by Charlie Morrison
Without further ado, I introduce you to the band that inspired this series on female musicians I wish I’d known about as a teenager: Fanny. When I discovered this brilliantly-named rock foursome from the early 1970s, I was astonished. How had I never discovered this band as a teenager? This was exactly the kind of psychedelic rock that I devoured during my teens! This band was as exquisitely wild as Cream and as harmonic and melodious as Crosby, Stills, Nash & Young – except it was comprised of four women! I soon learned that Fanny were in fact the first all-female rock act to be signed to a major label. And yet today, they seem to have vanished with little trace. There are a few live performances on YouTube, there’s one album on Apple Music, and their CDs are hard to come by. I have to wonder, what happened to Fanny?
Sisters June and Jean Millington, born in Manila and raised in Sacramento, joined forces in the late 60s with drummer, Alice de Burgh and keyboardist, Nickey Barclay under the moniker, Wild Honey. The legend has it that the band, frustrated by their lack of success in a male-dominated field, had decided to call it quits after one final open-mic at the legendary Troubadour Club in West Hollywood. That night, they were discovered by a scout for producer Richard Perry (of Harry Nilsson, Barbra Streisand and Carly Simon fame). The band were soon signed to Warner Brothers label, Reprise Records under the new name of Fanny and their debut album Fanny was released in 1970. The band would follow this with Charity Ball (1971), Fanny Hill (1972) and Mother’s Pride (1973).
Fanny skillfully weave through the full range of musical moods of the rock scene in their era. They are riotous on “Blind Alley”, with it’s wailing guitars solos and frayed vocals; they warn, “Take care of yourself, this is your story / Your voice is shakin’ the walls, and they’re crumbling down / … And someone’s gonna get burned!”. They are undeniably groovy on their slide guitar-filled cover of Marvin Gaye’s “Ain’t That Peculiar”. They are lovelorn on “Beside Myself”, an epic breakup song to rival The Rolling Stones’ “Angie”. Fanny encapsulate the most exciting aspects of late-60s and early-70s rock music, blended with their own sensibilities and formidable technical talent as musicians.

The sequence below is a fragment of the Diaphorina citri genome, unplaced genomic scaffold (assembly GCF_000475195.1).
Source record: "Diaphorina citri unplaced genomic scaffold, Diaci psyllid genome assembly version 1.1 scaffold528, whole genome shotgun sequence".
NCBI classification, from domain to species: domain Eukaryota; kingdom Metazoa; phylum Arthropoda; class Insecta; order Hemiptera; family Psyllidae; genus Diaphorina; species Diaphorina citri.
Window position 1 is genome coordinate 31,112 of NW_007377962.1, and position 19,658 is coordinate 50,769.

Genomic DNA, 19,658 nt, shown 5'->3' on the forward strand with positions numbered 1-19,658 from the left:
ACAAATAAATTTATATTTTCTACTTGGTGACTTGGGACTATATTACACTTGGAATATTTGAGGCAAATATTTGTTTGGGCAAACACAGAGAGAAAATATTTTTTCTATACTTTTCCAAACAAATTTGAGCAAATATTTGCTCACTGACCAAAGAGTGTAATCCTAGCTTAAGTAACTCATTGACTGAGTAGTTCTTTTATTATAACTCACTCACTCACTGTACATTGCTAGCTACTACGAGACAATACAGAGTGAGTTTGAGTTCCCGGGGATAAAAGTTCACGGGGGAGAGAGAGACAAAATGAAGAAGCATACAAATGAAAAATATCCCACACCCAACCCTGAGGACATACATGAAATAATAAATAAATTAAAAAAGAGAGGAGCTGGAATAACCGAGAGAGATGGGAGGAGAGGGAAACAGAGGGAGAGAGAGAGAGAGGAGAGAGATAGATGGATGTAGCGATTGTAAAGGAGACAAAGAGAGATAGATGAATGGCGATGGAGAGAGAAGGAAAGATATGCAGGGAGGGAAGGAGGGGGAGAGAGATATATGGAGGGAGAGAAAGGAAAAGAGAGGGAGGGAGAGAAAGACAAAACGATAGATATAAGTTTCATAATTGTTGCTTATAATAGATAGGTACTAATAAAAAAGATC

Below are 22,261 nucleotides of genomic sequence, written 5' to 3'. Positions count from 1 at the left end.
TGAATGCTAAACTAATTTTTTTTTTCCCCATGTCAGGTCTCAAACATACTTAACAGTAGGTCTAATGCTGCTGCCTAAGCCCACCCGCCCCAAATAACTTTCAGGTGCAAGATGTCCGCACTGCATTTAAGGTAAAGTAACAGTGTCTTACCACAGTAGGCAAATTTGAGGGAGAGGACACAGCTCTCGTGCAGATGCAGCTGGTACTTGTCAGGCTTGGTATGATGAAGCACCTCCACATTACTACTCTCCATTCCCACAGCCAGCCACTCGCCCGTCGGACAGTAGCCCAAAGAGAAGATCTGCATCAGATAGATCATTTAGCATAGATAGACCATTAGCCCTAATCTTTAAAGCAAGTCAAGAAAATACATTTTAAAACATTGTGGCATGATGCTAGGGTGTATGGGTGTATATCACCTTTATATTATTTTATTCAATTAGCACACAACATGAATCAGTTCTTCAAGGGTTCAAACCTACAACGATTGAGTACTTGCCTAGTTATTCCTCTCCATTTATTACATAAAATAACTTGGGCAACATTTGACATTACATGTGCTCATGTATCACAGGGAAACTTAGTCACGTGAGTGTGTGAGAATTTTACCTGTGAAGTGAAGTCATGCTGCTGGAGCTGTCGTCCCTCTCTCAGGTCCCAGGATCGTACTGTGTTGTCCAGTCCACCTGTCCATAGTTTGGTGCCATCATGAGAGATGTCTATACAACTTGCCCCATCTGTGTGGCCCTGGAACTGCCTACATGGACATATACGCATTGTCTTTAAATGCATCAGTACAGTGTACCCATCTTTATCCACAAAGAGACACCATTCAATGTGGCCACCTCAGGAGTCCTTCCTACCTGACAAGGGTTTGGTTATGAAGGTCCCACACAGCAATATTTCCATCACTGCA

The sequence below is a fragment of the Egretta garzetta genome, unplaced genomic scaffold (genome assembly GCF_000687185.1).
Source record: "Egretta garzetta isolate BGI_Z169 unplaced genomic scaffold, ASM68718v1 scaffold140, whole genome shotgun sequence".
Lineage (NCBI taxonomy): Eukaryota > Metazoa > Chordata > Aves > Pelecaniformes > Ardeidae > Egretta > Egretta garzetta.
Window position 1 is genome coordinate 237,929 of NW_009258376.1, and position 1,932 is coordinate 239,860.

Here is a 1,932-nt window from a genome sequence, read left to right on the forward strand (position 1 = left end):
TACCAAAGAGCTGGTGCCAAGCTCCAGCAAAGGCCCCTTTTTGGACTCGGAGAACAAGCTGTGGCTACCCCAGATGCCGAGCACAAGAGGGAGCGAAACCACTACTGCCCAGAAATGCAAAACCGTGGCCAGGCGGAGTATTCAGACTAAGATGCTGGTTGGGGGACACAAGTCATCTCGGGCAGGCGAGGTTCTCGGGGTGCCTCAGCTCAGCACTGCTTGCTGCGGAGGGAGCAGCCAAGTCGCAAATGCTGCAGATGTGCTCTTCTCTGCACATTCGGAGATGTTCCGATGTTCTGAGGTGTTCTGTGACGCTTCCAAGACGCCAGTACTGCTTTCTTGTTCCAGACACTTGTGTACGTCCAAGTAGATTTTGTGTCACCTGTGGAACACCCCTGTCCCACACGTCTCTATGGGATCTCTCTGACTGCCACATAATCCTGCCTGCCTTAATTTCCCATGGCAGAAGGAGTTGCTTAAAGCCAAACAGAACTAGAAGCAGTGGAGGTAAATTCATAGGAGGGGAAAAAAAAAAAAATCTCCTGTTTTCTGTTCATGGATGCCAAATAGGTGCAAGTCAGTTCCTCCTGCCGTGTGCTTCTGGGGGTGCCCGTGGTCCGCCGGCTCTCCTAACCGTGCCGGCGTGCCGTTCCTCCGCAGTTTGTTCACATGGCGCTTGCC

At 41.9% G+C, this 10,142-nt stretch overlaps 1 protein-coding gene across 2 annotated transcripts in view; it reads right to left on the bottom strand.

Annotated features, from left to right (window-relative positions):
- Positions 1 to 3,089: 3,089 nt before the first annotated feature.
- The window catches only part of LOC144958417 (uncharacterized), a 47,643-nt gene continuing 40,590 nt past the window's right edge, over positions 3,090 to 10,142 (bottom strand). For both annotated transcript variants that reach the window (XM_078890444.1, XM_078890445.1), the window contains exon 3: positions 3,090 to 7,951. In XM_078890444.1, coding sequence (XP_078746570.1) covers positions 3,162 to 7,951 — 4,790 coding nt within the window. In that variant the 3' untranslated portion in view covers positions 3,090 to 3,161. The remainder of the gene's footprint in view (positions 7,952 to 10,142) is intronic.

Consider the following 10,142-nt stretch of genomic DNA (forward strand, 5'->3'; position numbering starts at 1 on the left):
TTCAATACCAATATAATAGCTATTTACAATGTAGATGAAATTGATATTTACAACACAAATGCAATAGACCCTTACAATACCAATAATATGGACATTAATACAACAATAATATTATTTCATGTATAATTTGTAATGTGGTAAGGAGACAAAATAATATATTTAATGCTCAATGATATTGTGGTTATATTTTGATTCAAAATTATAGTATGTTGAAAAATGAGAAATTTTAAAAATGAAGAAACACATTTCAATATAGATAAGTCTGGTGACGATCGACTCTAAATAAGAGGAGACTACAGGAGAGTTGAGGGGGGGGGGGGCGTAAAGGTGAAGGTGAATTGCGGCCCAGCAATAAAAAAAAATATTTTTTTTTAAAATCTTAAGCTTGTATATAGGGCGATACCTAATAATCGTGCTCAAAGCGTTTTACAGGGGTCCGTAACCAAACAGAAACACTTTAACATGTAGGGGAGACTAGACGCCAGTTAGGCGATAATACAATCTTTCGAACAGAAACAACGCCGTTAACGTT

Before Fanny, no all-female group had found success playing their own instruments, arranging songs and harmonies themselves, and writing most of their own material. Fanny toured with big names like Humble Pie and Jethro Tull, they recorded in prestigious studios like Abby Road, and they counted among their fans none other than David Bowie and George Harrison (of the band, Bowie once said, “They played like motherfuckers, they were just colossal and wonderful”). It is truly staggering that Fanny have not been remembered alongside the iconic artists of their time and as pioneers for women in rock music. Despite their talent and boldness, Fanny struggled to amass a large mainstream following, largely due to audiences’ reluctance to take them seriously.
There is consolation to be found in the fact that most members of Fanny went on to play in many other bands over the next forty odd years. In 1983, June Millington established the Institute for the Musical Arts, a non-profit that supports women in music, and in 2001 she began running the “Play Like a Girl” rock music summer camp for teen girls, which is still going today. Although I missed out on this incredible band as a teen, I’m beyond thrilled that other teen girls will be exposed to badass rock women through June’s summer camp – and that the camp will inspire badass rock women of future generations. For my part, I aim to keep the Fanny flame alight by recognising the band as the trailblazers they were and telling just about anyone who will listen how incredible and underappreciated they are. Fanny forever!
Find out more about Fanny at their dedicated fan website, Fanny Rocks.